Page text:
Hamartia and Sophrosyne

Missing the Mark

Missing the Mark

by cheri block sabraw

The Greek word sophrosyne was summarized in brief by the Oracle at Delphi in several succinct aphorisms:  Nothing in Excess and Know Thyself. In other words, with moderation of all that pulls us away from the deep contemplation of our existence (like materialism, gluttony, and humanism), we will arrive at a deeper truth about our purpose.

The Greek word, hamartia, which means missing the mark, an error, comes from the sport of archery.

High school English teachers, when teaching a classic Greek tragedy such as Oedipus or Antigone, often focus their lessons on the over-used tragic flaw of the hero, who is brought down often by his hubris (arrogance).

Aristotle, in his Poetics, wrote about a different term, one used more broadly when characterizing a tragic Greek hero: that term is the above sophrosyne

Nothing in Excess:

Heroes do not need to take an additional woman to bed, nor do they need to suck the marrow from another lamb shank off the spit. After a small segment of goat cheese, not three wedges, the hero should retire back to his boat, where he can argue with the Gods about his lineage. The Greek Hero need not boast about his name and connections (as Odysseus does after escaping the Cyclops, Polyphemus) or he might be blown back out the sea, so to speak, for ten more years.

Know Thyself:

Heroes may take an entire epic or play to know themselves. Only through their mistakes, their hamartia, will the introspective Hero grow into something greater than a brawny conqueror or a flashy God child. And how does one come to know himself in an archery tournament in which everyone, from plebeians to patricians, is shooting at targets without precious aim?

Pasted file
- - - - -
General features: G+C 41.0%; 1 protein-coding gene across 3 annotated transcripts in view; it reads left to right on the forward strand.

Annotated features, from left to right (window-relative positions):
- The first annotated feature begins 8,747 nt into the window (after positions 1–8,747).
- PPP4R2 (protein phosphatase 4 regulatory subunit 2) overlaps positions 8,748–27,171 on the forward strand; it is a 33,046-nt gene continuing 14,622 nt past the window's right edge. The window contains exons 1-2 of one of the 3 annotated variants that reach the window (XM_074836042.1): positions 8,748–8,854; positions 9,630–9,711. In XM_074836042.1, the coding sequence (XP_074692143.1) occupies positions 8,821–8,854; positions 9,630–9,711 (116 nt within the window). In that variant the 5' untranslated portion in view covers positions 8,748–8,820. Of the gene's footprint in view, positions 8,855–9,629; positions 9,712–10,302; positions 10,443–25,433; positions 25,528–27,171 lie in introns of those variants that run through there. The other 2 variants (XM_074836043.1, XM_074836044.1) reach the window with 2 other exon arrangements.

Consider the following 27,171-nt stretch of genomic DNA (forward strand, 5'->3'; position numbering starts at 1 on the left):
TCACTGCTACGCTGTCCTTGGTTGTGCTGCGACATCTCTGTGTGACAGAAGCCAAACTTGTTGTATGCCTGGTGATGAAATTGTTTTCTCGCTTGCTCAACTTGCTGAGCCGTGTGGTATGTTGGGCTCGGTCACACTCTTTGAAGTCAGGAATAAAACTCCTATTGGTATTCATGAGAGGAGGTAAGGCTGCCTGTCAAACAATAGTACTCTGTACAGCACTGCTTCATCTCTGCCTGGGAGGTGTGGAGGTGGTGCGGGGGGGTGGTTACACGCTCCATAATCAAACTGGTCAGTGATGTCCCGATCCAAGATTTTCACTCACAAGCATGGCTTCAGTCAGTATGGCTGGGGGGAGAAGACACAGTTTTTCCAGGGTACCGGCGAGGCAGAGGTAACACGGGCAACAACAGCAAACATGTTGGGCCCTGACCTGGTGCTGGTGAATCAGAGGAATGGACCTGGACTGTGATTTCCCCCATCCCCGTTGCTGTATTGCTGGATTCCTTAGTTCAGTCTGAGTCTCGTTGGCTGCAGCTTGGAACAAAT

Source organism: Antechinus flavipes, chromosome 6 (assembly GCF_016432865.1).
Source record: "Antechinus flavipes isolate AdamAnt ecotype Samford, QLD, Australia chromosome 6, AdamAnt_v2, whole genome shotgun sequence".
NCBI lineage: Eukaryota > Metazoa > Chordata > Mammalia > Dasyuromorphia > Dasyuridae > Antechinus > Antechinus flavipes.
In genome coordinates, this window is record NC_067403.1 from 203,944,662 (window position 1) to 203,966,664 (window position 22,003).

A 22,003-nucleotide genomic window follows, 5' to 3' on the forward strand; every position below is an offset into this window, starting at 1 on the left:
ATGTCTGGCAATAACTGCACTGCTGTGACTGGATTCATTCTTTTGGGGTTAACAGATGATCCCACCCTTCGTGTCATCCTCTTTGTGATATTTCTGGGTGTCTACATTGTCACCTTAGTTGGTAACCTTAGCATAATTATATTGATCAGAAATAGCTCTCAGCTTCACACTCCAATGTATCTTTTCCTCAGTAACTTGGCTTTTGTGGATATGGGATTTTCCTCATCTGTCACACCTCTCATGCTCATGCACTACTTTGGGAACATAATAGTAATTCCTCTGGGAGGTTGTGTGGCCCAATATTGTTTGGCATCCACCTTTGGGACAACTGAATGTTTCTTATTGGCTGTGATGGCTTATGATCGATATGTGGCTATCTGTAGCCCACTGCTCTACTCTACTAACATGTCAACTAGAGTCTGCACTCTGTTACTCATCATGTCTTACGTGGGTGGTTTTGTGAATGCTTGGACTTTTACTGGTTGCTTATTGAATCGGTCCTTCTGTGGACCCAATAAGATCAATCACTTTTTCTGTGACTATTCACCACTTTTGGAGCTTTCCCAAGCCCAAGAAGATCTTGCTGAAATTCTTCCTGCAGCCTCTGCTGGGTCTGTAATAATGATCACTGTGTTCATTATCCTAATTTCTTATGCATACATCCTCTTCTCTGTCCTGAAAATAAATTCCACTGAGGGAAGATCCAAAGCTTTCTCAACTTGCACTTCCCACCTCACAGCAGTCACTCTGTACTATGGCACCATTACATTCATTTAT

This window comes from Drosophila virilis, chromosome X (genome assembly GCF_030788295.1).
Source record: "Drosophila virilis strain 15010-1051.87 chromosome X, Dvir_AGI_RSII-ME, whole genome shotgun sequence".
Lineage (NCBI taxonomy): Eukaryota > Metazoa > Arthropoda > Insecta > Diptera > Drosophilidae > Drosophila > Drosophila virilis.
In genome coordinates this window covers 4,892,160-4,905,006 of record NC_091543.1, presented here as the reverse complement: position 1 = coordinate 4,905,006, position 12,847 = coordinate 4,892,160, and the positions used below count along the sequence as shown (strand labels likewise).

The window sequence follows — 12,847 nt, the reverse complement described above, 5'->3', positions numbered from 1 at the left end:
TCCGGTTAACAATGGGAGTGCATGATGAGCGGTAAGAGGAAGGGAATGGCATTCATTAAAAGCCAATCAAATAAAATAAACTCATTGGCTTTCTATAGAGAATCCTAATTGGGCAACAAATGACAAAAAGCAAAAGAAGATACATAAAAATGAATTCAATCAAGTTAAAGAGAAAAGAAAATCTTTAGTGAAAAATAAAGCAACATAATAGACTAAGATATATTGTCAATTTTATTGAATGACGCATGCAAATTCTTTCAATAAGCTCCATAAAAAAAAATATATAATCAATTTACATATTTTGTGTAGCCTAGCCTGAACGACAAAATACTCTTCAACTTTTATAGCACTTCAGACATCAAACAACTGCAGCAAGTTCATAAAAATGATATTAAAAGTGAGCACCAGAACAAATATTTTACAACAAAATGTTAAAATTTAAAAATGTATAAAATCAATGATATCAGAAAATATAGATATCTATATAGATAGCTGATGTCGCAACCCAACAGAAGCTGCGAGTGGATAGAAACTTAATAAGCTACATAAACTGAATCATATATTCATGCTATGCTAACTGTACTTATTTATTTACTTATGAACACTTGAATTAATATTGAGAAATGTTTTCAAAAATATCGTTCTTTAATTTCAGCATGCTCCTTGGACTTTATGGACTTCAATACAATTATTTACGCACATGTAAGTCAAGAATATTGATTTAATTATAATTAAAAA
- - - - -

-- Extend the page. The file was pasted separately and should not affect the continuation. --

In short, high school teachers might consider broadening the lesson by including the terms sophrosyne and hamartia to the discussion.

Better yet:

Have the students determine their own hamartia in their short lives. Perhaps, they can then evaluate how to proceed with their sophrosyne.

The Oracle at Delphi

The Oracle at Delphi

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About Cheri

Writer, artist, cable television host, grandmother to four!
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6 Responses to Hamartia and Sophrosyne

  1. andreaskluth says:

    That makes me ponder my book’s main character, Hannibal of Carthage:
    His hamartia was to choose the wrong strategy in attacking Rome. In the process he came to know himself.

    On a less lofty note, it also reminds me of the motto of my rugby team at college, known largely for its weekly “beer practice” on Friday nights in a forest clearing:

    Nihil in moderato.

    When you’re 20, that’s wisdom.

  2. Cheri says:

    How educated of you rugby boys, way back then. A motto with some style.
    How did you do against against your foes? Win?
    Lose?

  3. andreaskluth says:

    I wish I could remember. Mainly, I think, we drank beer with them and were immoderate.

  4. khephra says:

    Nice write-up. 🙂

  5. khephra says:

    Yes, you might say that. 🙂

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